When a wireless signal travels from a transmitter to a receiver it follows multiple paths. The signal may travel directly following the line of sight between the transmitter and receiver, it may bounce off the ground and reach the receiver or it may be reflected by multiple buildings on the way to the receiver. When these copies of the same signal arrive at the receiver they are delayed and attenuated based upon the path length that they have followed and various other factors.

A well known technique to model such a wireless channel is to model it as an FIR (Finite Impulse Response) filter. The wireless channel thus performs the convolution operation on the transmitted signal. The multipath profile of three well known LTE channel models is shown below.

The channel profile quantifies the delays and relative powers of the multipath components. It can be observed that the EPA model has 7 multipath components whereas the EVA and ETU models have 9 multipath components each. However there is a small caveat here. The multipath components described in the above table are not uniformly spaced in the time domain. So if an FIR filter has to perform convolution operation on a signal uniformly sampled at 100 MHz (Ts=10 nsec) the number of filter taps would be much larger. To be exact the FIR filters corresponding to the above channel models would have 42, 252 and 501 filter taps respectively. Most of these taps would have no power so the FIR filter can be efficiently implemented in hardware.

Also, if the channel is time-varying as most wireless channels are, each filter tap can be modeled to have a Rayleigh or Ricean distribution with a mean value described in the table above. Lastly, the variation in the value of a channel tap from one sample to the next depends upon the Doppler frequency which in turn depends upon the speed of the mobile unit. Higher the velocity of a mobile unit higher would be the Doppler frequency and greater would be the variations in the channel. The Doppler frequency is defined as:

fd=v*cos(theta)/lambda

where

‘fd’ is the Doppler Frequency

‘v’ is the receiver velocity

‘lambda’ is the wavelength

and ‘theta’ is the angle between the direction of arrival of the signal and the direction of motion

The exact method of generating Rayleigh distributed channel co-efficients with the desired temporal correlation requires some more explanation and would be the subject of a future post.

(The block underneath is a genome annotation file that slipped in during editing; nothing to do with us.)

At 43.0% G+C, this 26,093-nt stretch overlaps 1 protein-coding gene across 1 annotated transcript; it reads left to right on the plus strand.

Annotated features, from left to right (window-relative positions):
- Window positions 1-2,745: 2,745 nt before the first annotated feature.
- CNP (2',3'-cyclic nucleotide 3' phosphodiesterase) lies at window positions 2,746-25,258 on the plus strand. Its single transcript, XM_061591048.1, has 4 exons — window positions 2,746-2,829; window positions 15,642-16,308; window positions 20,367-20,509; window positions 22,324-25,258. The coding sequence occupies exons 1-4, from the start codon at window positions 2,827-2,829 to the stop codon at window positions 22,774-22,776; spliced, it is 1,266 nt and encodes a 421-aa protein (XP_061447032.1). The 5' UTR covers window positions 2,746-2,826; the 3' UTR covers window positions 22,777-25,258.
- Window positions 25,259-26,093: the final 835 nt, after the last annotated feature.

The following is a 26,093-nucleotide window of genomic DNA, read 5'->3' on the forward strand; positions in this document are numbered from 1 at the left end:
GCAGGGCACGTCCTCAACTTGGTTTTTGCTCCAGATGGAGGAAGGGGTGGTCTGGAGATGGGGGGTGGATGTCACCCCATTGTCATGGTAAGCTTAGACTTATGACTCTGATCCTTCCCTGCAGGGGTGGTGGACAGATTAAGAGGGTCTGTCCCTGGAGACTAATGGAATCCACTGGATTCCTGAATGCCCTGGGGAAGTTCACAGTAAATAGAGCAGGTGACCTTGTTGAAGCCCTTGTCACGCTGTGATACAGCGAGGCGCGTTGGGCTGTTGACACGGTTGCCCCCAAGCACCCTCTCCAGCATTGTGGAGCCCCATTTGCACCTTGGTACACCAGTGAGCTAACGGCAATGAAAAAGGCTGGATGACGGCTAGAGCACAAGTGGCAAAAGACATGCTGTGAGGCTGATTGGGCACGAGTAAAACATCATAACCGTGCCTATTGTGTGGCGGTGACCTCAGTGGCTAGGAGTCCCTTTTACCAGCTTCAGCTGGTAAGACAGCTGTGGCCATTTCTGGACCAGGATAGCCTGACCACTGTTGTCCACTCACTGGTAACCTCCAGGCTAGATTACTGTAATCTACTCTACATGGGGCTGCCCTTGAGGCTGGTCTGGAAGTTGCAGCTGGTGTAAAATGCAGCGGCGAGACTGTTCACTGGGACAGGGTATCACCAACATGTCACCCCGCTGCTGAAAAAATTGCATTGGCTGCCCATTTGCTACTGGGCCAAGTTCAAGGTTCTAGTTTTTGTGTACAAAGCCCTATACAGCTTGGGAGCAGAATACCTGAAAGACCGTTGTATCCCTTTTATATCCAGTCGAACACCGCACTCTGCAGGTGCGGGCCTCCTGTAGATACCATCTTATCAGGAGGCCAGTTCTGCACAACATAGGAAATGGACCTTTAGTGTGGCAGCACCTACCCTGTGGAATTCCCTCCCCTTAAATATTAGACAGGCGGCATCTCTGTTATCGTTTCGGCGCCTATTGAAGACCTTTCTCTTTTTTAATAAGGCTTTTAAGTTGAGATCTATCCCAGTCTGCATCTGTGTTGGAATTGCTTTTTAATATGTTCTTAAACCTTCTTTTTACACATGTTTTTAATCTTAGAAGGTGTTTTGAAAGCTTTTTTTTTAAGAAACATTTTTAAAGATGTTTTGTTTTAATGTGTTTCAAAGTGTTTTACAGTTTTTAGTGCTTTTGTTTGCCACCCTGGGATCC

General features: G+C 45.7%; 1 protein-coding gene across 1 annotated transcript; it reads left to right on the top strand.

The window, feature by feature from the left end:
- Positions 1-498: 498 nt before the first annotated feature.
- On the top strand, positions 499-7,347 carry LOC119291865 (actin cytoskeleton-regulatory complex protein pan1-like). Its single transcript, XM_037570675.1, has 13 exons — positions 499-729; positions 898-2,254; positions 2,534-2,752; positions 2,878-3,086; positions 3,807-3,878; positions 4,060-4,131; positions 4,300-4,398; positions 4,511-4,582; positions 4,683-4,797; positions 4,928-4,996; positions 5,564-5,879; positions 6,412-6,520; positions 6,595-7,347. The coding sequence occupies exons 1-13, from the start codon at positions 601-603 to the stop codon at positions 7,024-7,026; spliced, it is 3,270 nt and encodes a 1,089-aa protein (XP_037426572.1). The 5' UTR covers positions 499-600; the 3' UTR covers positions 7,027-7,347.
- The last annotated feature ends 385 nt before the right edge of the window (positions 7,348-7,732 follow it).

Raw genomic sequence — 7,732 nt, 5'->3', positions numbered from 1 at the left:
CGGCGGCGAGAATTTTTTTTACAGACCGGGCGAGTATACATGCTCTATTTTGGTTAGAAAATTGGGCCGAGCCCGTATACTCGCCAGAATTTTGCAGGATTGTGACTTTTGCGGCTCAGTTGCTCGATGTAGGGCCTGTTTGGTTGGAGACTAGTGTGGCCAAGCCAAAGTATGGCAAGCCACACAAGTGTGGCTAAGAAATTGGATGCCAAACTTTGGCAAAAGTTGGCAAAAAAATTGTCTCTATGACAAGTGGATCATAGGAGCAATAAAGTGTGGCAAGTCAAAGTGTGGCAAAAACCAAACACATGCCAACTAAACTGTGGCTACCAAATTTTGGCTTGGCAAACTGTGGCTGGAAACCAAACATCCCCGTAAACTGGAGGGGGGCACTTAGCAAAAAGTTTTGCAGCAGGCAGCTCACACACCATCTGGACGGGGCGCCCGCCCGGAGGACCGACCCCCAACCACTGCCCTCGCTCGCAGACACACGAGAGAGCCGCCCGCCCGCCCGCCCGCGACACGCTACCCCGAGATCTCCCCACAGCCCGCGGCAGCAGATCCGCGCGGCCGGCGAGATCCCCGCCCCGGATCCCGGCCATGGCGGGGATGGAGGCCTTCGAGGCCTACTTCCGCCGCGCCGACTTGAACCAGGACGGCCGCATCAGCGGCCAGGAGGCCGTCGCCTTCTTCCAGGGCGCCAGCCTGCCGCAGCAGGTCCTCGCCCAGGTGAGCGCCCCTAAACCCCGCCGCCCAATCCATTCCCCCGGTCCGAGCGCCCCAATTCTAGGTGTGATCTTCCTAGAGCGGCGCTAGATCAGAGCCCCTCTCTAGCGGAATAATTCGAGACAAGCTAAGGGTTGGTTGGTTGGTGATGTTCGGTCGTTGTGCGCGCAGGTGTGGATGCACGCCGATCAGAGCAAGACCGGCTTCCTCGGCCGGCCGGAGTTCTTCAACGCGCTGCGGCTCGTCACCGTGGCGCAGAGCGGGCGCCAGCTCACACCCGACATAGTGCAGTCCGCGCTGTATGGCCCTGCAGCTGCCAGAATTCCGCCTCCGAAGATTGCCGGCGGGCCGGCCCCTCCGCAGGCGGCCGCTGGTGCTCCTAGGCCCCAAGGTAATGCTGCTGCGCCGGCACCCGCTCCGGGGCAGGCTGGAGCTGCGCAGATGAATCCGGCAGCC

Note:

1. The above multipath channel models have a maximum delay of 410 nsec, 2510 nsec and 5000 nsec which is well within the range of a long cyclic prefix of length 16.67 usec (16670 nsec). So the Intersymbol Interference (ISI) would not adversely effect the system performance.

2. If you are doing simulation of a system that operates on individual symbols then temporal correlation between channel co-efficients is not that important. But if the system operates on blocks of symbols or bits (as an interleaver or convolutional encoder does) then temporal correlation plays an important part in determining the system performance.

#### Author: John (YA)

John has over 15 years of Research and Development experience in the field of Wireless Communications. He has worked for a number of companies around the world including Qualcomm Inc. USA. He has an MS in Electrical Engineering from Virginia Tech USA and has published his work in international journals and conferences.

Hello

Can you tell me what are LTE-A channel models.

Are they the same for LTE?

Thank you very much

I think channel models remain the same.

Very good

In tat I am not accounting the delay, and I have only 7 taps instead of 42 you have told in ur article, so it is a bit confusing.

7 taps are fine. I suggested 42 taps for the case where sampling rates are mismatched. In that case you would have to do some zeros stuffing.

Can I use something like this to simulate LTE epa. How will I account the delays?

x is my input signal

tap_weights_db = [0 -1 -2 -3 -8 -17.2 -20.8];

tap_weights_ln = 10.^(tap_weights_db/10);

norm_fact = sqrt(sum(tap_weights_ln.^2));

epa= tap_weights_ln/norm_fact; % normalization

s=filter(epa,1,x);

Yes sure that is a way. Let me know if it works!

How are the above tables and discussions extended to MIMO LTE systems?

In the uncorrelated case, it is quite simple e.g. for a 2×2 case there would be 4 independently generated Rayleigh fading channels h11, h12, h21 and h22 (usually a one tap channel is used in MIMO simulations). However if the MIMO channels are correlated the process becomes a bit more complicated.

Look here for details.

http://www.raymaps.com/index.php/rayleigh-fading-simulator/

I want to to thank you for this very good read!! I absolutely loved every bit of it.

I have you book marked to check out new things you post…

my web site … 古着 検査合格

Hi John,

Can you give equations/examples explaining how filter taps are modeled to have a Rayleigh or Ricean distribution with a mean value described in the tables above and doppler frequency shift in time-varing channels?

Best regards,

Cindy

Cindy,

Please look at the following post.

http://www.raymaps.com/index.php/lte-fading-simulator/

John

Could you please include the source of the model provided here. I will be needing to cite reference for using these models formally.

Ron,

I usually use multiple references when writing an article but you can get the information from 3GPP.org.

John

A three tap filter which models time varying, flat fading Rayleigh channel.

h=(1/sqrt(2))*randn(1,3)+j*(1/sqrt(2))*randn(1,3)

In phase and quadrature components have Gaussian distribution with zero mean, and variance 0.5.

Dear John,

Can you tell me how can I obtain path gains [complexNum complexNum complexNum] (3 paths) for a set of 3 channel coefficients.

Best Thanx

Talha

good !